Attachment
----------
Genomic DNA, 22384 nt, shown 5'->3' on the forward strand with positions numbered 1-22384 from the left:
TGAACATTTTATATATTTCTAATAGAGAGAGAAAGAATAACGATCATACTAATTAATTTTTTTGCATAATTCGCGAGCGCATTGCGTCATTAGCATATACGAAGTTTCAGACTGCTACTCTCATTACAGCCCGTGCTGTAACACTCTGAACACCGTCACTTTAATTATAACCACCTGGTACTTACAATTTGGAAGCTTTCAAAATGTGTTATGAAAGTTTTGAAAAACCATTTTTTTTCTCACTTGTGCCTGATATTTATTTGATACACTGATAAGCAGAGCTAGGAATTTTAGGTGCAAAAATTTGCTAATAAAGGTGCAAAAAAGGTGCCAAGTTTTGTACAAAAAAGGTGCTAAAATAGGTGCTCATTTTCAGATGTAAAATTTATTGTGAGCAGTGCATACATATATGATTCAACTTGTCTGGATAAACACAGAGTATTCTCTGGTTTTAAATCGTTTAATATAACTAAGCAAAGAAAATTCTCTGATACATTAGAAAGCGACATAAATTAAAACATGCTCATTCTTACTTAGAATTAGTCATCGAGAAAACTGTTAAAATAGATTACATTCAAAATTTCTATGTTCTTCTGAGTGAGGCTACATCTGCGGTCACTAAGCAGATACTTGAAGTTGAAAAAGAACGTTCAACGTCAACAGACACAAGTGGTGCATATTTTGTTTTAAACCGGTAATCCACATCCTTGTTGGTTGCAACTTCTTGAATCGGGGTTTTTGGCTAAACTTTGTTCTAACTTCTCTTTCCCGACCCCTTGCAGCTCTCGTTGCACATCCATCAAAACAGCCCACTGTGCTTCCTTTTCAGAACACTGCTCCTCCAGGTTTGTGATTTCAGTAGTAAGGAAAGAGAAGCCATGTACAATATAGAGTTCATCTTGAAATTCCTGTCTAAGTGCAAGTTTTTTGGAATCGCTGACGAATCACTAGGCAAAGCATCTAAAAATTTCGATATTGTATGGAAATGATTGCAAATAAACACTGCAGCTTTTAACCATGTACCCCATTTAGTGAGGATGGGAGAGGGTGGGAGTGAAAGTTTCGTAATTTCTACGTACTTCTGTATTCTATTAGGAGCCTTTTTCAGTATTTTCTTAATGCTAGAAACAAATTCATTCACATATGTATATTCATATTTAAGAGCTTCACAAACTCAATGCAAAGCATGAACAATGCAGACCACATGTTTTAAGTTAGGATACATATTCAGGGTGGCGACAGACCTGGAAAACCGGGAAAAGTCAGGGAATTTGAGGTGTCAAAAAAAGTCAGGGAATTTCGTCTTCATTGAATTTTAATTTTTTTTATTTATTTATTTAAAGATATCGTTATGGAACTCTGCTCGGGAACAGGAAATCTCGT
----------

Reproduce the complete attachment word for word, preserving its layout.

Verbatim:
Genomic DNA, 22384 nt, shown 5'->3' on the forward strand with positions numbered 1-22384 from the left:
TGAACATTTTATATATTTCTAATAGAGAGAGAAAGAATAACGATCATACTAATTAATTTTTTTGCATAATTCGCGAGCGCATTGCGTCATTAGCATATACGAAGTTTCAGACTGCTACTCTCATTACAGCCCGTGCTGTAACACTCTGAACACCGTCACTTTAATTATAACCACCTGGTACTTACAATTTGGAAGCTTTCAAAATGTGTTATGAAAGTTTTGAAAAACCATTTTTTTTCTCACTTGTGCCTGATATTTATTTGATACACTGATAAGCAGAGCTAGGAATTTTAGGTGCAAAAATTTGCTAATAAAGGTGCAAAAAAGGTGCCAAGTTTTGTACAAAAAAGGTGCTAAAATAGGTGCTCATTTTCAGATGTAAAATTTATTGTGAGCAGTGCATACATATATGATTCAACTTGTCTGGATAAACACAGAGTATTCTCTGGTTTTAAATCGTTTAATATAACTAAGCAAAGAAAATTCTCTGATACATTAGAAAGCGACATAAATTAAAACATGCTCATTCTTACTTAGAATTAGTCATCGAGAAAACTGTTAAAATAGATTACATTCAAAATTTCTATGTTCTTCTGAGTGAGGCTACATCTGCGGTCACTAAGCAGATACTTGAAGTTGAAAAAGAACGTTCAACGTCAACAGACACAAGTGGTGCATATTTTGTTTTAAACCGGTAATCCACATCCTTGTTGGTTGCAACTTCTTGAATCGGGGTTTTTGGCTAAACTTTGTTCTAACTTCTCTTTCCCGACCCCTTGCAGCTCTCGTTGCACATCCATCAAAACAGCCCACTGTGCTTCCTTTTCAGAACACTGCTCCTCCAGGTTTGTGATTTCAGTAGTAAGGAAAGAGAAGCCATGTACAATATAGAGTTCATCTTGAAATTCCTGTCTAAGTGCAAGTTTTTTGGAATCGCTGACGAATCACTAGGCAAAGCATCTAAAAATTTCGATATTGTATGGAAATGATTGCAAATAAACACTGCAGCTTTTAACCATGTACCCCATTTAGTGAGGATGGGAGAGGGTGGGAGTGAAAGTTTCGTAATTTCTACGTACTTCTGTATTCTATTAGGAGCCTTTTTCAGTATTTTCTTAATGCTAGAAACAAATTCATTCACATATGTATATTCATATTTAAGAGCTTCACAAACTCAATGCAAAGCATGAACAATGCAGACCACATGTTTTAAGTTAGGATACATATTCAGGGTGGCGACAGACCTGGAAAACCGGGAAAAGTCAGGGAATTTGAGGTGTCAAAAAAAGTCAGGGAATTTCGTCTTCATTGAATTTTAATTTTTTTTATTTATTTATTTAAAGATATCGTTATGGAACTCTGCTCGGGAACAGGAAATCTCGT